Cricket- The Modern Era: Challenges, Solutions & Innovation

Kimeshan NaidooCorrespondent IJuly 27, 2008

The sport we all love and can watch all day long,played in some of the biggest and most aesthetically pleasing stadiums in the world; and has a billion strong fan-base - is not even close to being the most popular sport in the world- football (or soccer) takes center stage in most countries around the world. Why is this so? What makes cricket less attractive? How can we change this? How is it being changed? Read on and find out...


The money factor

Cricket never had any humble beginnings. It was a game, invented by the English, played by wealthy gentlemen who could actually afford the plethora of equipment that cricket requires. If you're a child in Africa or South America with virtually no money, which would you choose? One: Kick around a ball or Two: Try to obtain a bat, a ball, padding, a helmet etc. to play cricket. The question need not be answered. The bottom line is cricket is an expensive game, and is only accessible to a selective few.

The rules

Anybody who has watched or played cricket will know that it is one of the most , if not the most, complicated games to understand. There are hundreds of laws, from the length of the pitch to the action of the bowler to the various methods a batsman can be given out, and then there's still those "unwritten laws". The rules of cricket are perpetually changing and it causes unnecessary confusion such as in the 2007 Cricket World Cup Final when the umpires baffled everyone with their decision about the light. The rules take time to grasp, and a more simplified approach by the ICC would be more warmly received.

Australia's dominance

Nobody likes to watch any sport when the outcome is a given. The dominance of Australia over the last decade has done no good for the sport- in fact killing it further. Winning the last three world cups and demolishing every team along the way goes to show their unparalled dominance. What we need is more nail-biting finishes, more games that go down to the wire, and more brave performances by teams like in the "438" game between Australia and South Africa. There's no question about it- cricket can be the most exciting game that ever existed. Fortunately, for the sake of cricket, it looks like Austrailia's long dominance is on the decline.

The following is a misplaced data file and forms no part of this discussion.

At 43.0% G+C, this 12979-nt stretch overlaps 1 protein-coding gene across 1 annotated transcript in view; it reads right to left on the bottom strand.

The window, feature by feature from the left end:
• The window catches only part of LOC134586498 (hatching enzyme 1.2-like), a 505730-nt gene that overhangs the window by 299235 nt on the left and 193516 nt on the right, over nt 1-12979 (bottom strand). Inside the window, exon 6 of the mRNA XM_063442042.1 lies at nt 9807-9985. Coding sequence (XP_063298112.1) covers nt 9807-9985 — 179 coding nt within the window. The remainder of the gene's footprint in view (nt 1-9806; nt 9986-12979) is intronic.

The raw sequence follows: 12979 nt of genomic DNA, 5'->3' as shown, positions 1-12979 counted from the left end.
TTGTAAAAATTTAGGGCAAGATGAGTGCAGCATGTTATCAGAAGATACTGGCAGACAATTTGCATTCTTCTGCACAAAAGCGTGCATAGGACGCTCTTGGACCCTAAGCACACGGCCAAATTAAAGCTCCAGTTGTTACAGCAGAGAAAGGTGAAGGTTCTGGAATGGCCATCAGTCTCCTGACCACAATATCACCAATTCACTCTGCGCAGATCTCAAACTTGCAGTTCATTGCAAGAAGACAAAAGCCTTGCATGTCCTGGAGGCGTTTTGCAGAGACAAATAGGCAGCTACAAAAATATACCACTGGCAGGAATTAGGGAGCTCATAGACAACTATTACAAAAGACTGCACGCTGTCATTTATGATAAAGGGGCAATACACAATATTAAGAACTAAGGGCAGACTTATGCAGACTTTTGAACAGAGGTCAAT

Hate it or love it, the shortest form of the game is here to stay and it is the most likely form of the game that will take the world by storm. The most exciting part of a 50-over ODI match is the first ten overs and the last ten. What Twenty20 cricket did was take these two periods and gel them together seamlessly. What do you get? More runs, sixes, wickets, excitement and it also gives "weaker" teams a better chance which results in less predictive matches. Twenty20 is definitely taking the game to new heights, and looks to be the brightest future for cricket- no doubt about it.

The Asian Powers

The billion plus fan-base in India cannot be ignored. Where there is passion for the game- the game can only get better. Furthermore; Pakistan, Sri-Lanka and Bangladesh all have strong sides. The potential in Asia is massive- and it must be exploited if cricket is to gain in popularity. Thankfully the ICC seems to be doing this right with the highly successful Indian Premier League, and also the next Champions Trophy and World Cup will take place in Asia.


The best players in the world- in any sport- are those who innovate and don't merely do everything exactly as it is in the coaching manual. Innovation translates into entertainment; and entertainment means more spectators, television audiences and money; but most importantly it results in more people wanting to play the game. Recently, Kevin Pietersen's left handed shots caused much controversy but things of that sort will certainly uplift the game rather than doing any harm to it.


Cricket may never overtake football in the next hundred years or it might be the biggest sport in the world in the next decade. It all depends on those in power, that is the governing body of cricket or the ICC which is headquartered in Dubai. Centuries old the game of cricket might be; it's still an unpolished gemstone with many impurities; and those need to be perfected soon.